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Matt Gade, Deseret News
Utah Jazz point guard Trey Burke (3) shoots a 3-point basket as Milwaukee Bucks center Larry Sanders (8) defends during a game at EnergySolutions Arena on Thursday, January 2, 2014.

SALT LAKE CITY — It has been well-chronicled that, over the first couple months of the NBA regular season, the Utah Jazz played the toughest schedule in the entire league.

And it showed, too, as the youthful Jazz stumbled out of the starting gate, going 0-8 on their way to a dismal 1-14 record after their first 15 games.

Since then, though, the schedule has gradually started to let up, and Utah's record is certainly reflected in its results. Since that 1-14 start, the Jazz have played .500 basketball, going 11-11 entering Friday night's home game against Cleveland.

Rookie point guard Trey Burke, whose return from a preseason finger injury has been instrumental in Utah's resurgence, realizes the NBA's schedule-makers didn't do the Jazz any favors to start the season.

But he's glad to see that things have begun to swing in the other direction these days, with Utah playing eight of its 12 games this month at home and seven home games during a 10-game stretch in February.

"I think it's definitely in our advantage for this month, at least," Burke said. "We've got a lot of home games, so we're trying to take advantage of that. We understand that we're pretty good at home, especially with the crowd behind us, so we just need to come out with the same type of focus and the same type of intensity.

"You have to be ready every single night to compete, come out with a lot of intensity. We understand that we're at home and that the crowd's behind us, but we need to come out with the amount of energy that we're gonna need to win. If it was a close game in the fourth quarter, we need to come out with that energy at the beginning of the game. I think we'll be fine if we do that."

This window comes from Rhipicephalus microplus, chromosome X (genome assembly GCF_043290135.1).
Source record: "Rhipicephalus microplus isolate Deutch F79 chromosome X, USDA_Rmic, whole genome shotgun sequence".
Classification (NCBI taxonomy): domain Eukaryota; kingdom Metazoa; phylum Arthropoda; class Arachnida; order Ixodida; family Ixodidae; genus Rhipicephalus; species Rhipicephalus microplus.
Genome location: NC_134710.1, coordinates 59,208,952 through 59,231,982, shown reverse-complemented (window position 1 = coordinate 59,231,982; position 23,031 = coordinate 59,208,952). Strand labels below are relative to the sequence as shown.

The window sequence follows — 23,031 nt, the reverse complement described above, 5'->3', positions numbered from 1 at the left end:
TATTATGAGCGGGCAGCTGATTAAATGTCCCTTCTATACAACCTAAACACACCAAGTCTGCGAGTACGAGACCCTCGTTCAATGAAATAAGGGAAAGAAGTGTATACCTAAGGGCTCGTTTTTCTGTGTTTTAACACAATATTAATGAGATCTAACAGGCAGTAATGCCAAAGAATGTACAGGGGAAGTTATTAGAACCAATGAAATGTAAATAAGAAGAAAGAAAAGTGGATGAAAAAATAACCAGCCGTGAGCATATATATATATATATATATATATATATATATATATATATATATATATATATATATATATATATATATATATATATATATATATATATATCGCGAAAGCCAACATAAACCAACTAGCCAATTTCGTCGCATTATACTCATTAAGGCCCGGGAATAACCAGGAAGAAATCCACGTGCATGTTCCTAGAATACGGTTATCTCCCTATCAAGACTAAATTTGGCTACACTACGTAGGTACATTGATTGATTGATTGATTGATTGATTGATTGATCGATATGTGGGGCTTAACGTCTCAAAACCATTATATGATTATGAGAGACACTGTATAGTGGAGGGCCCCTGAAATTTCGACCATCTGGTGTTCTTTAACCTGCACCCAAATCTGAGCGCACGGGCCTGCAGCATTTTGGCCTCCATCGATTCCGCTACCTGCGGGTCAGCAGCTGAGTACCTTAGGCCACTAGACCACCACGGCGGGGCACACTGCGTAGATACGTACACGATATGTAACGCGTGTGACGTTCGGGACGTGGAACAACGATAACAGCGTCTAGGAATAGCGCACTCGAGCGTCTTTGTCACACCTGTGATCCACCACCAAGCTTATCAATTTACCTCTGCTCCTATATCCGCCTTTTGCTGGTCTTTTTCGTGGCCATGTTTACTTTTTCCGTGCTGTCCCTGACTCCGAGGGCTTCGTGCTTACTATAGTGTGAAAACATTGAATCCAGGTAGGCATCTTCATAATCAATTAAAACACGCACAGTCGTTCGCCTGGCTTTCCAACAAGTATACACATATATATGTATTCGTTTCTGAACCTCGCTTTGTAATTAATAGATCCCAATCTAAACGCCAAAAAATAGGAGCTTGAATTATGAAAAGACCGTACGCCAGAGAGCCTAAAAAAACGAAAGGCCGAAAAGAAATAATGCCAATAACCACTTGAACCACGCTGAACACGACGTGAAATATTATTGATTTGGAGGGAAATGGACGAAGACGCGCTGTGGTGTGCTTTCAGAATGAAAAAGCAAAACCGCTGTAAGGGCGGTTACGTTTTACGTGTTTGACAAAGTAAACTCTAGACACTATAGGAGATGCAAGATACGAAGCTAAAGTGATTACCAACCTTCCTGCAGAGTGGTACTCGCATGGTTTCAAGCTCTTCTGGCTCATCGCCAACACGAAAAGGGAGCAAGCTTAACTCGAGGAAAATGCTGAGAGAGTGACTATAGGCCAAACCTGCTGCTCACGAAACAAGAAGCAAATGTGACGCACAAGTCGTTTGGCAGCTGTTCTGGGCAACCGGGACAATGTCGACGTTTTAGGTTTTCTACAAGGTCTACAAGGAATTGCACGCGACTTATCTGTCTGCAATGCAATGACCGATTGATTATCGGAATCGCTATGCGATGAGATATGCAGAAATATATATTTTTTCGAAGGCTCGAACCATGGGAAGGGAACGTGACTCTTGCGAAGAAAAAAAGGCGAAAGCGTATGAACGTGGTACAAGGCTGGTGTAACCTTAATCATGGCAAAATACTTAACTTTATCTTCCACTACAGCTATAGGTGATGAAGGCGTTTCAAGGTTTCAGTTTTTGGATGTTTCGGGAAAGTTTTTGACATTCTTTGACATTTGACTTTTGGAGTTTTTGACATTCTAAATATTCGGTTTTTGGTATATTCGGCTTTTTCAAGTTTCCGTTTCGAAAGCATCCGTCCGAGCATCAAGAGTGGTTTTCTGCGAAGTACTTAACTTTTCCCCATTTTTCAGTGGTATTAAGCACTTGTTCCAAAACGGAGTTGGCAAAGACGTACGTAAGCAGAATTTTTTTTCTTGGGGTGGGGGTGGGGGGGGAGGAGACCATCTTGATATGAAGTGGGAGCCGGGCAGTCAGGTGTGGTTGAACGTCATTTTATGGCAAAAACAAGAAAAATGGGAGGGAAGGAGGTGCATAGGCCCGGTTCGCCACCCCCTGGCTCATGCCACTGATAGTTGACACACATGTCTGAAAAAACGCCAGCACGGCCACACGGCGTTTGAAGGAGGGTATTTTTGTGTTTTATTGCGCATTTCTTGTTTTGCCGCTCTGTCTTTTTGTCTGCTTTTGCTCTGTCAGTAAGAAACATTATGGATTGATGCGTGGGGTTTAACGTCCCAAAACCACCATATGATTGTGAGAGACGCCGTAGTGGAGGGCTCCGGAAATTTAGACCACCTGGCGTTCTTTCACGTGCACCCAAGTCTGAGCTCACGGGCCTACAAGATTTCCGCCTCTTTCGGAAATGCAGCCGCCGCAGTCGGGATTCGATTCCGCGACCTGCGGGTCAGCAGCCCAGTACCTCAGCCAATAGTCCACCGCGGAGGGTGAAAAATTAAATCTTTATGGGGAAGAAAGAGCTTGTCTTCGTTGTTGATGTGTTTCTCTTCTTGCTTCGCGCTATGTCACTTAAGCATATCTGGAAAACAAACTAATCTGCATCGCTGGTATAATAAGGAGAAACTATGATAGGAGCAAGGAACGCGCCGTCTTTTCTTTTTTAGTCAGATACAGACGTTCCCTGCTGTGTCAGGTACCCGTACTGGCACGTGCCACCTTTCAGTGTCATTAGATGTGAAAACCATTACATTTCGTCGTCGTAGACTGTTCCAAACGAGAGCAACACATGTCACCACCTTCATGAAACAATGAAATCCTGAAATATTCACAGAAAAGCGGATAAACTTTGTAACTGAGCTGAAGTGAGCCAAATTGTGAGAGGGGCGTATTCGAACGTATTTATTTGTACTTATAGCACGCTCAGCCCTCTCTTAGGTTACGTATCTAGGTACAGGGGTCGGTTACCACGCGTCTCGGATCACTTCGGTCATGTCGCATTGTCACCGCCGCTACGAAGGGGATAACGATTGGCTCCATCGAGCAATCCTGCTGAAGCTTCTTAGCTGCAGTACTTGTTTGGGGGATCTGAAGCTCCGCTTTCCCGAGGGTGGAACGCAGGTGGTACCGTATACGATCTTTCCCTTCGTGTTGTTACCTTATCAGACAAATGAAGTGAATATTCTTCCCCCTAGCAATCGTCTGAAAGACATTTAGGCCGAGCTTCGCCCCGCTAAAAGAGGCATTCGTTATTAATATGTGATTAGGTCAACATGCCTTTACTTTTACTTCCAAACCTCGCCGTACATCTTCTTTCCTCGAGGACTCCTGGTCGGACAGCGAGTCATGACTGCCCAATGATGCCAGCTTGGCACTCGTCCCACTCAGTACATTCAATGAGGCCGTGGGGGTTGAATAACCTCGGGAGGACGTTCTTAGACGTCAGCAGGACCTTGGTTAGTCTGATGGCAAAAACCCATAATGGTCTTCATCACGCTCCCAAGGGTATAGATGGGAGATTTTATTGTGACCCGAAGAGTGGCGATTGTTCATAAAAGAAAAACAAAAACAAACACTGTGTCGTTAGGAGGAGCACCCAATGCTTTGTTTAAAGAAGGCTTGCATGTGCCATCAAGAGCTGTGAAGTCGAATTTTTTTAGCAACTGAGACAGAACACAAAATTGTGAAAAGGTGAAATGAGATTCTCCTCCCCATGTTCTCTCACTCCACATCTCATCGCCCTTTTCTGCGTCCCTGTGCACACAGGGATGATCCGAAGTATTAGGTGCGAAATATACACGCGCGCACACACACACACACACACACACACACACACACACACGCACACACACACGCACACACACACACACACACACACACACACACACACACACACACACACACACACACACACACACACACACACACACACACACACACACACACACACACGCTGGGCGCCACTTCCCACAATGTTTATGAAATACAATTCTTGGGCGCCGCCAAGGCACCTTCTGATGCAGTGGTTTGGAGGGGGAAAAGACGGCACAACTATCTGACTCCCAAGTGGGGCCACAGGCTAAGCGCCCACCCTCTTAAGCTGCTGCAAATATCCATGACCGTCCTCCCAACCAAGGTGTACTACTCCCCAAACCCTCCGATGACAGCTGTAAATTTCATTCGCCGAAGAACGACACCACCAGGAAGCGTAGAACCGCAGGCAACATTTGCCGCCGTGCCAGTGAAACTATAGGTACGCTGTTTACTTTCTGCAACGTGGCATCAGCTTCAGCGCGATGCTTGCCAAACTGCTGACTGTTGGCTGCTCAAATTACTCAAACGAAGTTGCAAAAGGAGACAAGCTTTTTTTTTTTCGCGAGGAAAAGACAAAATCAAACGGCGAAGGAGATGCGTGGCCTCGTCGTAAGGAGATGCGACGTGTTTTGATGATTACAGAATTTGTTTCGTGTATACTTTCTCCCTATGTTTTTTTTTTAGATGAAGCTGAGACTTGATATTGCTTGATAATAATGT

So, Burke was asked, what's been the difference when the Jazz play at EnergySolutions Arena?

"We come out with that energy and we throw the first punch," he said, "and I think that allows us to get into our groove quicker than laying back and then digging ourselves out of holes.

"That's tough to do in this league, so I think if we keep that mindset, then we'll be fine."

Utah had won four straight home games before Friday's game with the Cavs, and Burke said that the key lately has been that the Jazz are playing better team defense and are getting better execution on the offensive end of the floor.

"Guys aren't just focusing on their man when their man has the ball," he said, "and it's got a lot of us to play team defense, which allows us to get more stops. And when teams get stops, then you obviously get better chances at easy buckets."

GUARDING AGAINST INJURIES: Some high-profile point guards like Oklahoma City's Russell Westbrook, the L.A. Clippers' Chris Paul, Phoenix's Eric Bledsoe and New Orleans' Jrue Holiday have recently gone down with injuries. Boston's Rajon Rondo and Chicago's Derrick Rose both suffered severe knee injuries at the end of last season, and Rose injured his other knee earlier this season.

Burke was asked why so many of his contemporaries keep getting bit by the injury bug.